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The Blue & Gray Press | September 26, 2017

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'The Great Escape' A Lost Hollywood Gem

BY DAVID GALLAGHER

Simply put, “The Great Escape” is a cinematic showcase of who was a badass in the ‘60s. Believe me, Brad Pitt and George Clooney have nothing on these guys, although Matt Damon might.

Based on a true story, the film follows a group of POWs in World War II Germany.

The cast is entirely made up of cool, good looking British and American actors. Think “Oceans 11” meets “Saving Private Ryan.”
Led by the King of Cool, Steve McQueen, the cast includes James Garner (the old Noah from “The Notebook”), Richard Attenborough (director of “Gandhi” and John Hammond from “Jurassic Park”), Charles Bronson (from “Death Wish”) and other assorted badasses.
The film is based on the book of the same name, written by Paul Brickhill, a survivor of the German POW camp Stalag Luft III.  The camp was designed specifically for soldiers who had extensive histories of escape attempts.

We’re “putting all our eggs in one basket,” explained Colonel von Lugar, the German officer in charge of the camp.  As you can guess, some escape attempts were made.

Big X, the escape plan mastermind, played by Richard Attenborough, devises a plot to free 250 prisoners and scatter them across the German countryside in an attempt to force the German army to expend valuable manpower in search of the escapees. Three tunnels are dug, nicknamed “Tom,”  “Dick” and “Harry.”

The escapees are required to dig 30 feet underground to avoid noise detection and then hundreds of feet to the forest beyond the confines of the compound. The movie includes grippingly claustrophobic scenes of the tunnels being dug by Danny Velinski, a Polish pilot, played by Charles Bronson.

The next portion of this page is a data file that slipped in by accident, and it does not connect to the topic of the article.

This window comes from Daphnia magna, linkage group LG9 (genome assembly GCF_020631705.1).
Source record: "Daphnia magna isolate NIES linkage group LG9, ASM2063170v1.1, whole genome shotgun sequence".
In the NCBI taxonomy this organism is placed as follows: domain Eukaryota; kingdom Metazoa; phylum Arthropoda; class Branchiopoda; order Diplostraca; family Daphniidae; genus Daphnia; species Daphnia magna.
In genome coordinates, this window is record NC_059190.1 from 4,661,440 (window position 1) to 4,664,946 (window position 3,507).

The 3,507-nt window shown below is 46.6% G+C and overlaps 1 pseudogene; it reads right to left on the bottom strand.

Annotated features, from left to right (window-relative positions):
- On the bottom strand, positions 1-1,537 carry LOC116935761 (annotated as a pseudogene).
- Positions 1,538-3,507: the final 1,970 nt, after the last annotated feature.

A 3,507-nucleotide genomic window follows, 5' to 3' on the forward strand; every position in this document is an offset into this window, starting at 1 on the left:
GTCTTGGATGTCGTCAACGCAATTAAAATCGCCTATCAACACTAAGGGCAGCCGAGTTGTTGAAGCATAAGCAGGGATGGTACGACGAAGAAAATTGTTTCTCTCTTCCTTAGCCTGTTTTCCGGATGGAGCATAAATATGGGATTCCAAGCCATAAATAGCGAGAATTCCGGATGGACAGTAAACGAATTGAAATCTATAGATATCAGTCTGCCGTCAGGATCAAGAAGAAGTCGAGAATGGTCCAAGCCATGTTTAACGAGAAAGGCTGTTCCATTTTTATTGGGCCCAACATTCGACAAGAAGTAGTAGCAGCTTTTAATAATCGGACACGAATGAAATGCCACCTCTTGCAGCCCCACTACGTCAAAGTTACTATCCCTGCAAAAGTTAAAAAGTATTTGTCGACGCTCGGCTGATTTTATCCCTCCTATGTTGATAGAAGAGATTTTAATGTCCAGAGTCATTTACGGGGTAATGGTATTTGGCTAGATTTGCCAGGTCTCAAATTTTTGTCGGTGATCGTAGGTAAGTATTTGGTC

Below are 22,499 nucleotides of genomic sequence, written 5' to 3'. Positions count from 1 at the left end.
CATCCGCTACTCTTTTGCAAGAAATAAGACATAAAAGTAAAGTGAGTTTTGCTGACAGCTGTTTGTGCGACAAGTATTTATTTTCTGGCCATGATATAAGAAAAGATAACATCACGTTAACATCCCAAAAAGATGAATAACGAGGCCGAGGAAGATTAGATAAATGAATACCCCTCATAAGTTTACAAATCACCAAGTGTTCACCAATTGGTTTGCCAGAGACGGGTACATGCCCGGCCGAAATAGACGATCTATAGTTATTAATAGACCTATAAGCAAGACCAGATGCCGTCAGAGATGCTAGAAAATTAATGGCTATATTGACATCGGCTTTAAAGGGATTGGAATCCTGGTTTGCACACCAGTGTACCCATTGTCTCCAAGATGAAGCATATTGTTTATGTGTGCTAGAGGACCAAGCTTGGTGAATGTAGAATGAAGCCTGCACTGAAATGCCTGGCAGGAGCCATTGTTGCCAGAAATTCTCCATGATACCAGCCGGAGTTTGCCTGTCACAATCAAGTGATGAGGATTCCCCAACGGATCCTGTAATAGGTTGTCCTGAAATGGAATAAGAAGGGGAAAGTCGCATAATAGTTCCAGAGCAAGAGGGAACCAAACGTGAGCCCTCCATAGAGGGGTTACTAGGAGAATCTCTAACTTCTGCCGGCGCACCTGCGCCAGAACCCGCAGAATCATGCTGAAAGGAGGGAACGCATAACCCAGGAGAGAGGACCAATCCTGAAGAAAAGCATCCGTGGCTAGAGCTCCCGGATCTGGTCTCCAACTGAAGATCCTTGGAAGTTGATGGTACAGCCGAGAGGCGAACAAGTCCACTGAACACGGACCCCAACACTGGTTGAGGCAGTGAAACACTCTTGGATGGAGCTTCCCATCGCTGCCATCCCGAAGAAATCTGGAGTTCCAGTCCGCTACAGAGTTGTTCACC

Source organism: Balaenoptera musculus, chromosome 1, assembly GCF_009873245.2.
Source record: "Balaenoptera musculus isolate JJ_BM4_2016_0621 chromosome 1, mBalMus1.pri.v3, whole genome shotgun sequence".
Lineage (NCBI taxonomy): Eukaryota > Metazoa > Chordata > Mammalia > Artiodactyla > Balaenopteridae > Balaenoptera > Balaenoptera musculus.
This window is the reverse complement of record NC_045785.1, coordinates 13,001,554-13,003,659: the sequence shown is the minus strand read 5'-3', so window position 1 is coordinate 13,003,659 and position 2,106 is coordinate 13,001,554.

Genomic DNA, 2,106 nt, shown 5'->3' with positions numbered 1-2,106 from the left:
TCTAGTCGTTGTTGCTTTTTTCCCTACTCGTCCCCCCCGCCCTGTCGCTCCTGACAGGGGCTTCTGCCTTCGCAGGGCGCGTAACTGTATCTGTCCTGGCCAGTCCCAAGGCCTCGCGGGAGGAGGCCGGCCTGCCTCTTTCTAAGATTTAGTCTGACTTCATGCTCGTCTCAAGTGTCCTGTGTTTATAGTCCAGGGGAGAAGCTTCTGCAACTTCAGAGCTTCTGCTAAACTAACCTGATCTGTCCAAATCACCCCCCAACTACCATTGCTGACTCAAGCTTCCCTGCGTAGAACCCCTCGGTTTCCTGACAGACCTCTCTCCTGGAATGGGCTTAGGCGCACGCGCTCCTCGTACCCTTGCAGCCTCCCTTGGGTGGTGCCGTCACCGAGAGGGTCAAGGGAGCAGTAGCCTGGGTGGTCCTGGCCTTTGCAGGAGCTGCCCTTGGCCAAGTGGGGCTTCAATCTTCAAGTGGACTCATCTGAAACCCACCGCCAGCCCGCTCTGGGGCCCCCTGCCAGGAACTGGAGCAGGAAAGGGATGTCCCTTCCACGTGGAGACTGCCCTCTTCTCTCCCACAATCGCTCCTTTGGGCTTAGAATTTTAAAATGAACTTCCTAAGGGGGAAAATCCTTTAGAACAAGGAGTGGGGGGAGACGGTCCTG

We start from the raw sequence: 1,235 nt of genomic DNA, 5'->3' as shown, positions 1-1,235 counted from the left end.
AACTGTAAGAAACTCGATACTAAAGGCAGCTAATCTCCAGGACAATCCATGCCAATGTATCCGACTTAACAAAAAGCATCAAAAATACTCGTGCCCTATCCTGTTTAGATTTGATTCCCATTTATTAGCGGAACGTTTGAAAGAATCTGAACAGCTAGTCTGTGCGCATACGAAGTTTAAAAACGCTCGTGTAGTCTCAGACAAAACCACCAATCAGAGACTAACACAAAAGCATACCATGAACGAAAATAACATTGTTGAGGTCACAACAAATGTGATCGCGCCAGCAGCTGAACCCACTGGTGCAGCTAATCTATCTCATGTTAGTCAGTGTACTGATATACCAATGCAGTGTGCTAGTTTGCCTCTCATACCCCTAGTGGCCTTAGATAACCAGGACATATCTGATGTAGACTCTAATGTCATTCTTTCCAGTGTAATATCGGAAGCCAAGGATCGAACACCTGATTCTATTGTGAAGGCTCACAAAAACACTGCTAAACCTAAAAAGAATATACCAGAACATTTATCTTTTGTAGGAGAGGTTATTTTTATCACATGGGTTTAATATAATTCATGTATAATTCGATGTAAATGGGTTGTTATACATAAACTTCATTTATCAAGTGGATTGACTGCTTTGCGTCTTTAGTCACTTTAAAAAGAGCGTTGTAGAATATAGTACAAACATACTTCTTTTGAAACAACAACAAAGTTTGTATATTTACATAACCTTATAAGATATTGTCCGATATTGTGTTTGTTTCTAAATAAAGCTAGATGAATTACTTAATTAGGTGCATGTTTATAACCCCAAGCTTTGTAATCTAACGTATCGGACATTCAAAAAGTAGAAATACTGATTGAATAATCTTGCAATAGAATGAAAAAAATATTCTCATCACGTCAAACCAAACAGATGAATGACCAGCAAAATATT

The movie shows how the prisoners were forced to steal, forage, manufacture and bargain with German guards to gather the things necessary to pull off a successful escape. Civilian clothes had to be created from uniforms and any stray fabric.

A pick ax was needed for digging, enough wood to support hundreds of feet of tunnels, an air pump and other items you may not consider if you had to tunnel from Combs to Goolrick.

Perhaps most important were the forged identification papers once the prisoners made it into rural Germany. This was no easy task. A simple fake ID that says you’re an organ donor that would pass for the guy at Express Food Mart probably wouldn’t work with the German Border Police or the Gestapo.

Military identification cards, permits to be in Germany, train tickets, bus schedules and anything else you would need to escape Germany had to be forged for the 250 escaping men.

Paired with a fantastic soundtrack that you’ve probably heard on “The Simpsons” or deep in a Girl Talk song, “The Great Escape” is a movie everyone should see, if only as an introduction to some of the greatest male actors of the 1960s. Don’t get discouraged with its length, sometimes it takes a long time to bust out of Germany.

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